“While Liberty Gap has the resources to engage in lengthy litigation, the citizens groups do not,” FOBPC argued. “A second (extension) is likely to invite Liberty Gap to introduce more collateral issues upon which the intervenors will be forced to expend more valuable and scarce resources.”

Intervenors Larry and Rebecca Thomas also filed a response to Liberty Gap’s petition, asking the PSC to deny reconsideration. The PSC’s order notes, “The Thomases interpreted Liberty Gap’s promises regarding future site access to indicate that Liberty Gap still intends to control the study area and thereby the study results. In response to Liberty Gap’s mention of rattlesnakes on the property, the Thomases noted that rattlesnake populations are diminished “¦ (and) asserted that Liberty Gap misunderstands the impact of its arrogant actions and behavior. They cited the manner in which a public meeting was conducted in February 2006, and argued that Liberty Gap’s repeated mantra that it wishes to be a good corporate neighbor is not supported by its actions.”

Nevertheless, the PSC reinstated the case on certain conditions:
“¢ Liberty Gap is to file a statement confirming its agreement to extend the decision period by 120 days, until March 16, 2007.
“¢ Liberty Gap is to pay the travel expenses, including lodging, for FOBPC consultants to travel to Pendleton County and conduct a site visit, as the company offered to do.
“¢ Liberty Gap is to revise the release as described in its petition for reconsideration.
“¢ Liberty Gap is to finalize site visit arrangements with FOBPC consultants by a certain date.

The PSC stated, “These conditions will remedy the Commission’s concern that Liberty Gap’s actions prevented the presentation of relevant information to the commission at hearing.” However, it noted, “While the commission is not reversing its determination that Liberty Gap’s conduct preceding dismissal was unreasonable, the commission concludes that by meeting the above conditions, the harm caused by Liberty Gap’s conduct will be mitigated to the point that a fair litigation of the application can occur. In view of the considerable resources expended by all parties to date in this case, the case should proceed to a decision on the merits, provided the conditions above are met.”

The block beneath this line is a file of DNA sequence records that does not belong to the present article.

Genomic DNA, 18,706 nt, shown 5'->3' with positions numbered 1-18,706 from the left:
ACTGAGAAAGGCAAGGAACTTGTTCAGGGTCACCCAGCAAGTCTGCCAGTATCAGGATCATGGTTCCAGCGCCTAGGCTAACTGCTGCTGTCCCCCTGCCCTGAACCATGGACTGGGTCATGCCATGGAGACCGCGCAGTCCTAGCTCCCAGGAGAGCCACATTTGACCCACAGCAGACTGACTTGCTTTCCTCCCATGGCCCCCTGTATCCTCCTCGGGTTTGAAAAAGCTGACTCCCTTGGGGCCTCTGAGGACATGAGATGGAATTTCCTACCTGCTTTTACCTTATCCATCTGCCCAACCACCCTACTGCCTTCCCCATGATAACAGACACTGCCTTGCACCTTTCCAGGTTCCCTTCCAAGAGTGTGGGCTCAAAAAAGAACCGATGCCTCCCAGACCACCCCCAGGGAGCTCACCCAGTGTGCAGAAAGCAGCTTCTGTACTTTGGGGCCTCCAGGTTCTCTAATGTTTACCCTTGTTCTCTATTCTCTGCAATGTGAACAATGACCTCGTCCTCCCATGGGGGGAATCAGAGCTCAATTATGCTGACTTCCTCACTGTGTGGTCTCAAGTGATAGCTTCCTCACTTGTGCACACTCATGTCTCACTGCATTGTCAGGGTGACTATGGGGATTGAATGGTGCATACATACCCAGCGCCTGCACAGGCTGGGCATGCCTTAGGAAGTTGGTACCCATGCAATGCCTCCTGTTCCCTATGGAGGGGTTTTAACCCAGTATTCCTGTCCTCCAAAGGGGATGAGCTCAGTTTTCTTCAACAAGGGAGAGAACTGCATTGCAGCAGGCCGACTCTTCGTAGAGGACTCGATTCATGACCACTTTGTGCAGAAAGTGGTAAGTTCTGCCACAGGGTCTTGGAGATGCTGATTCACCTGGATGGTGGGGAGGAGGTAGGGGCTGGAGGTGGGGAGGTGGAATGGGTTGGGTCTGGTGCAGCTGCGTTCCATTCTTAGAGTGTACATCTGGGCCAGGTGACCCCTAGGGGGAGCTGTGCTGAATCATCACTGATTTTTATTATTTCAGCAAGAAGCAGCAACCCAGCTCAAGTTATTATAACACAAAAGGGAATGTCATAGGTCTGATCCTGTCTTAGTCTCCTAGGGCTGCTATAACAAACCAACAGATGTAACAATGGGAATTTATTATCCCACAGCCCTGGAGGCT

The PSC said it does not have the authority or jurisdiction to make Liberty Gap pay for FOBPC’s attorney fees.

The state agency decided to extend the decision period to 120 days, saying the 60 days suggested by Liberty Gap wasn’t enough. The PSC attaches to its order a condition that Liberty Gap must file a statement agreeing to the extension period within 10 days of the PSC’s order.
The PSC set a new procedural schedule for the case as follows:
“¢ Oct. 13 – FOBPC site visit to have been completed
“¢ Nov. 14 – Intervenors’ supplemental direct testimony filing date
“¢ Nov. 27 – Staff direct and rebuttal testimony filing date
“¢ Dec. 4 – Applicant and intervenors’ (except staff) rebuttal of staff and cross-rebuttal of other intervenors
“¢ Dec. 12 – Hearing beginning at 9:30 a.m. in Charleston. The hearing will continue on consecutive days if necessary. The commission will also take public comment at the beginning of the hearing.